In honor of the release of Captain America: Civil War, We Minored in Film’s Julianne Ramsey will examine the Marvel Cinematic Universe as it stands.
Day 8: Thor: The Dark World (2013)
Released in 2013, Thor: The Dark World was seen as a Marvel misstep, perhaps the lowest point in their cinematic universe. It’s not an entirely unfair accusation, although I think The Incredible Hulk remains their nadir. Like the Frost Giants before them, the Dark Elves, led by Malekith (Christopher Eccleston, given nothing to do), are less fully realized villains than proof the film used its special effects budget. The Aether, a wispy, floaty substance that inhabits Thor’s returning love interest Jane (Natalie Portman), really isn’t defined enough to be a threat. The film tells us Malekith will use the Aether to destroy the Nine Realms, but there’s no real explanation as to how or why. The romance between Thor and Jane that worked well in the first film feels underserved in a narrative more fixated on wormholes and the defying of physics. They kill off a major character: Thor’s mother, Frigga (Rene Russo, who finally receives some character development so of course she’s going to die), and much of the film’s later actions stem from Odin’s (Anthony Hopkins) grief-clouded actions.
If we cared more, it would probably be effective, but the film’s too busy zipping along to pause for an examination on grief’s effects. There are multiple reasons not to recommend Thor: The Dark World. It’s kind of a mess.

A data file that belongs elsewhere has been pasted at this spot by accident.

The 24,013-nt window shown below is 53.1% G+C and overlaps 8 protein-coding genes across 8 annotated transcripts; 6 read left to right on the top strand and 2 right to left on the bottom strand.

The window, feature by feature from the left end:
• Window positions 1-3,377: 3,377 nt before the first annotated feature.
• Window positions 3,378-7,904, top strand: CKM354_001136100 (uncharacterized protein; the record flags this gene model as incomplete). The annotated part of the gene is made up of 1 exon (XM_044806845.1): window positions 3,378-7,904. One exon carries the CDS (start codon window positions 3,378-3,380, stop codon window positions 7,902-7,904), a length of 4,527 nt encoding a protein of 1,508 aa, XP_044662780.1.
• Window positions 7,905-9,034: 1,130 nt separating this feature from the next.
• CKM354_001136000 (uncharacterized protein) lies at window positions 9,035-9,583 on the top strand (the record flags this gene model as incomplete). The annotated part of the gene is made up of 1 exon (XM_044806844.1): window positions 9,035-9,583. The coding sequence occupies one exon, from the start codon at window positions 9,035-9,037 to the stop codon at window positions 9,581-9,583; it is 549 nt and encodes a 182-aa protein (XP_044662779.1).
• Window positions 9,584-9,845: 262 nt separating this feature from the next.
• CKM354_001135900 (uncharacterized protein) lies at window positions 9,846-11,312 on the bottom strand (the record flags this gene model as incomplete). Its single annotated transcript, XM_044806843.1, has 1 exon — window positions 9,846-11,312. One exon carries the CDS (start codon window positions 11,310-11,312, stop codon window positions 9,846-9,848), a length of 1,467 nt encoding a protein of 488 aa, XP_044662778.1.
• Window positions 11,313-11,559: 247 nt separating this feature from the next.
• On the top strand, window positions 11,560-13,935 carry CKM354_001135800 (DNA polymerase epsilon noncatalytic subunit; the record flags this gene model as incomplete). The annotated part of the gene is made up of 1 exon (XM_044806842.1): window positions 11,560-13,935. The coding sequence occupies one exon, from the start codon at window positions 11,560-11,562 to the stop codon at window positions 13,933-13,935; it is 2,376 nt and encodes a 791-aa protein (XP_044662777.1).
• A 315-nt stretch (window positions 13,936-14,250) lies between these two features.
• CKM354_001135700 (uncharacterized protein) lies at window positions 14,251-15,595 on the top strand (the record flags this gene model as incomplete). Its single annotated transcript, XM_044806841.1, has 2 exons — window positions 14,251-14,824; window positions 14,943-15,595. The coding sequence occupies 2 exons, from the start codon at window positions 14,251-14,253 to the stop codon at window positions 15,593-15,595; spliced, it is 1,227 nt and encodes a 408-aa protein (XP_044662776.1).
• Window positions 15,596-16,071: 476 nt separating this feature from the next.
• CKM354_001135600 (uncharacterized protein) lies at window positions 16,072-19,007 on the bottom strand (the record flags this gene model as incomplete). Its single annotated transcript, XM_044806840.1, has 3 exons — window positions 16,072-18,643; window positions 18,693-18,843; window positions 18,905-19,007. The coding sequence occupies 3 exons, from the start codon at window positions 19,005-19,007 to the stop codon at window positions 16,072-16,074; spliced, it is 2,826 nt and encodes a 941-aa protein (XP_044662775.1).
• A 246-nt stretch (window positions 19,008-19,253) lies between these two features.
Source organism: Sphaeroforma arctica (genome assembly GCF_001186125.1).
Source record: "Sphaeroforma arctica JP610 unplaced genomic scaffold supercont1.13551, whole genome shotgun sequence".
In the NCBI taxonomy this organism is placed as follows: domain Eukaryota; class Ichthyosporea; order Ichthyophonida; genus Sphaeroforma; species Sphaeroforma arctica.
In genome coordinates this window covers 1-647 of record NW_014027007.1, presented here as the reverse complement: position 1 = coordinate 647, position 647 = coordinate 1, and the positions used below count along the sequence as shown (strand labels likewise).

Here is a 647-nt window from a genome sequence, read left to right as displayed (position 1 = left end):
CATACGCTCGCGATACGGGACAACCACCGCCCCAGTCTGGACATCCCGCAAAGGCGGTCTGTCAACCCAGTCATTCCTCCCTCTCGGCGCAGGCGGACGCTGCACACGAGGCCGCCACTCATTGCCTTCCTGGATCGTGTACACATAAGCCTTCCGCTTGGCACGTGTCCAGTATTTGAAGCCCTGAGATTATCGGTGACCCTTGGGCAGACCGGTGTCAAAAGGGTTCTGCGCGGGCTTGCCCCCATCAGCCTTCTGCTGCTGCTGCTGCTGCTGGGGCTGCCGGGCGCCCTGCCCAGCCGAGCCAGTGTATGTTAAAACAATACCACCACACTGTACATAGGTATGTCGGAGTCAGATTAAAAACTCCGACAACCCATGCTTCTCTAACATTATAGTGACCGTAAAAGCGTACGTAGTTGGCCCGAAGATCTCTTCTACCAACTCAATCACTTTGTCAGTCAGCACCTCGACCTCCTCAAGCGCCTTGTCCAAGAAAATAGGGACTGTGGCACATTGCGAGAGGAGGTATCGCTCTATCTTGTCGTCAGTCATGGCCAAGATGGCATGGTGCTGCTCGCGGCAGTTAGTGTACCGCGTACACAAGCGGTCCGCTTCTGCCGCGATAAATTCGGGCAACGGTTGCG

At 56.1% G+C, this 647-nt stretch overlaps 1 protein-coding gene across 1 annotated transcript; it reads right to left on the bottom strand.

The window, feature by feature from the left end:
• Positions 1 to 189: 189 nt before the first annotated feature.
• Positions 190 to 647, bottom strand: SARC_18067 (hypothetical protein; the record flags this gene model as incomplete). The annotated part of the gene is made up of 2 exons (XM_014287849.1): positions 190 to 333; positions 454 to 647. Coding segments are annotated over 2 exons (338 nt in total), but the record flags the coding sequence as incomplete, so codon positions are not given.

The film also serves as a wasted opportunity. It’s a shame the film wasted an opportunity to a reverse of the fish-out-of-water storyline that worked so well in Thor, since we have Jane now taken out of her element and relocated to Asgard.
The film plays with concept for a while but grows weary of it and just throws a monster right into the middle of the comedy of manners that was set to unfold. For much of its running time, it’s a film of characters making somber, formal, stilted declarations, sometime softly and sometimes loudly, but always unnaturally. With this much banality on screen, a sparky, charismatic villain would be really refreshing. It could breathe life into a film that sometime feels more akin to watching wax figures come to life. Unfortunately, Malekith is not that villain, and it’s not as though Christopher Eccleston couldn’t be a menacing, compelling presence.
He’s a good actor, and if he had anything to do, he could be an effective antagonist. Mostly, he just stands there and says bland, meant to be menacing, declarations.
Yet, I have a real soft spot for the film. The film’s loopy charm that makes me willing to look past its massive shortcomings. It’s a bit awkward that Erik Selvig’s mental trauma (stemming from having his mind violated in The Avengers) is played for laughs, but Stellan Skarsgård, blustering and pants-free, has a lot of fun with the character’s eccentric approach to madness.
He’s given a fair bit to do, and he makes the most of it. Chris O’Dowd milks a few laughs from his two scenes, and his inherent likability always make him a welcome screen presence. Beyond that, though, I have a massive weakness for the way the film depicts inter-dimensional wormholes, with characters and objects slipping away from one area only to materialize in another. The fight scenes remain fun and inventive. It manages to be entertaining in spite of the narrative’s best efforts to derail it.